Recognizing Hazardous Energy And Controls

Alberta Petrochemical Manufacturing and Bulk Petroleum Dealers: Recognizing Hazardous Energy and Controls ​

AASP helps you to develop a Health and Safety Management System to ensure your organization’s compliance with current Alberta OHS Legislation and that you are doing your part to keep all employees SAFE.


  Hazardous energy and controls



Buy now: $59.00
1.5 hours
Passing grade:


Buy Course Now


This Project was the result of two separate incidents occurring, respectively, on January 15, and January 30, 2017 at CNO. The January 15 Incident is a workplace incident which resulted in a serious injury to an Agrium employee. The January 30 Incident comprised of a workplace incident and environmental incident that resulted in a serious injury to another employee, a direct service provider to the contractor, Aecom Production Services Ltd. Both incidents involved the release of ammonia. CNO utilizes railcars, specifically designed for anhydrous ammonia transportation, within their operations.​

On January 15, 2017, an employee was preparing to connect the offload hoses to the rail tanker car to offload anhydrous ammonia from the rail station.
The employee was wearing all required personal protective equipment at the time, including:

a. body protection including ammonia resistant coveralls,
b. respiratory protection, including full face purifying respirator with approved ammonia cartages, and
c. head, foot and skin protection, including helmet, appropriate work boots and approved rubber gloves.

The employee started lifting the lid on the railcar and realized that the overhead hoses were in the way of opening the lid. The employee then attempted to move the overhead hoses used to offload out of the way. It is speculated that the movement of the hoses from the proximity of the lid or the hoses bumping into each other caused one of the overhead valves to open by approximately ½ tum, thereby releasing anhydrous ammonia into the workplace. The anhydrous ammonia produced a large white vapour cloud, which obstructed the employee’s sight of the top of the railcar.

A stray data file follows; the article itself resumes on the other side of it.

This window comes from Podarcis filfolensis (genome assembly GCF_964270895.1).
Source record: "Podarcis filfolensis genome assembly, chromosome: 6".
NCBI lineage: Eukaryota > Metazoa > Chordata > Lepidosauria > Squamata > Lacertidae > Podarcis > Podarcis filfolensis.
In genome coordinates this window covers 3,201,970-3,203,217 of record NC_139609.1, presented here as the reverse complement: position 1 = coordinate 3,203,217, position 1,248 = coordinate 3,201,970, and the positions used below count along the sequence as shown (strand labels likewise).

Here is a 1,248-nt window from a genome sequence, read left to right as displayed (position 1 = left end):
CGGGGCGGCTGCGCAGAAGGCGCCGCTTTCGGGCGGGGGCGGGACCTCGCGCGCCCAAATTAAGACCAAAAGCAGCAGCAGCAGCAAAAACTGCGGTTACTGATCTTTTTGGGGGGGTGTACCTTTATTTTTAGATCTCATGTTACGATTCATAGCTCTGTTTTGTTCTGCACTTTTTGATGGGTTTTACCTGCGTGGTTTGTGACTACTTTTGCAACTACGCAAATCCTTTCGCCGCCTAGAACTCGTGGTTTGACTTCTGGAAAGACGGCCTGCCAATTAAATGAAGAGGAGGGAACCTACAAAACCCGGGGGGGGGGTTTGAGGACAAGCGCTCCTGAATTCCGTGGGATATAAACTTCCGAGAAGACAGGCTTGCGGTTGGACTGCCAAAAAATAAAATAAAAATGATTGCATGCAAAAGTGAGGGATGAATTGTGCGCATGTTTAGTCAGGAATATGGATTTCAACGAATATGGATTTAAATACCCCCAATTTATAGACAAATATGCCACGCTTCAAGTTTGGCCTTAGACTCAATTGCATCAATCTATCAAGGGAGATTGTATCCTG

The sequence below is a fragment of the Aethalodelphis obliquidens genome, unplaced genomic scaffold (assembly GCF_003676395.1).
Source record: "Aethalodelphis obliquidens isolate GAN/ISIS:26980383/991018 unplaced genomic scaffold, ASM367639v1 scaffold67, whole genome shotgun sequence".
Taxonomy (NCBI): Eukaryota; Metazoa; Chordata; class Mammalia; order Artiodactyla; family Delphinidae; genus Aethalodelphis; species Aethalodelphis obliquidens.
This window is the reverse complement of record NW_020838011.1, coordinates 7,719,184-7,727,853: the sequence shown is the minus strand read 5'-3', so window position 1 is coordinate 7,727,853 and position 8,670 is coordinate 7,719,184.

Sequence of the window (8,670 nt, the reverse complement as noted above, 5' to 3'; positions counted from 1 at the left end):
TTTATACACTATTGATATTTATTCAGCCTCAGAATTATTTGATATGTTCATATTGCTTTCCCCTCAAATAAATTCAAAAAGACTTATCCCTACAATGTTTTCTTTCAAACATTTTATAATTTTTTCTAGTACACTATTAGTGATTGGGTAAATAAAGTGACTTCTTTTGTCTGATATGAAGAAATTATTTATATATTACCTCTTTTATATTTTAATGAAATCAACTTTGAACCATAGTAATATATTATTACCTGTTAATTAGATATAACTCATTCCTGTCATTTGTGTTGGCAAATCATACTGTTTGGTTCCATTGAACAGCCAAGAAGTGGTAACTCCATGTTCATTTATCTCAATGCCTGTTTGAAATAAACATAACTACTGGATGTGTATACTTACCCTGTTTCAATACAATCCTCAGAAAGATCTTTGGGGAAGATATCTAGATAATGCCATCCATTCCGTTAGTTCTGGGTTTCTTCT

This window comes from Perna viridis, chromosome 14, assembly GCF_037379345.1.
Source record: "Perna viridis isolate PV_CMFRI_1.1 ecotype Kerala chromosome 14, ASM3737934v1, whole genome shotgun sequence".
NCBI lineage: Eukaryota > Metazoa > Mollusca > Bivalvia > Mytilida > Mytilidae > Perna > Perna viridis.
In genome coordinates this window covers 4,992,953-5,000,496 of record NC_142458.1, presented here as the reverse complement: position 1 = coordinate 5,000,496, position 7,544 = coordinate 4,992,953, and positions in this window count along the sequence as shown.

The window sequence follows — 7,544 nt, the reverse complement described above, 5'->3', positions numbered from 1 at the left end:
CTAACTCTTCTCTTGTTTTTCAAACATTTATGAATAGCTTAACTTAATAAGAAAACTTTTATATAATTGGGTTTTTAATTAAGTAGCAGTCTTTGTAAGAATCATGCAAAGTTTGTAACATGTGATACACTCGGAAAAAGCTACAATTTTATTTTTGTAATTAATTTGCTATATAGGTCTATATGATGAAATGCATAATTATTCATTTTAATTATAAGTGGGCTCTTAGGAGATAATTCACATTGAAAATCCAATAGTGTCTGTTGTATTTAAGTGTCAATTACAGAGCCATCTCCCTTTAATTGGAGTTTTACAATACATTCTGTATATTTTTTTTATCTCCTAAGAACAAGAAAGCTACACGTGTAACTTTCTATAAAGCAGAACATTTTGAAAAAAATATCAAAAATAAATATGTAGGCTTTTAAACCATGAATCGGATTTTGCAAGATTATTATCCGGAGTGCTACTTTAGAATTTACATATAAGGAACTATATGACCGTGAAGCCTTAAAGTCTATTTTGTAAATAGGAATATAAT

The height of the railcar was approximately 15 feet from the track, with a parallel catchment ditch adding another 2 feet to the ground. The employee made a quick decision to escape the area by climbing through the handrail surrounding the top of the rail car and then attempting to slide down the side of the railcar. The employee landed in a snow-covered ditch on the side of the railcar, fracturing both heel bones, and fracturing his vertebrae.

The employee was wearing a company radio in his coveralls and he was able to use the radio to call for help. A worker nearby heard the call, donned a full face respirator and was able to go to the top of the railcar station and turn the valve off. Site responders attended quickly to the scene, and first aid was administered on site. The employee was subsequently transported to Foothills Medical Centre in Calgary, Alberta and remained in the hospital for more than two days.

On January 30, 2017, in order to access the piping and maneuver the two sides of the pipe together, two workers were standing on the process lines and pulled on the piping. While attempting to align two separate sections of piping, the single point isolation valve below the pressure relief valve was jarred. With the vent locked in the open position, ammonia was released through the horizontal vent. The employee heard a noise and saw that the other employee had disappeared within a large cloud of ammonia.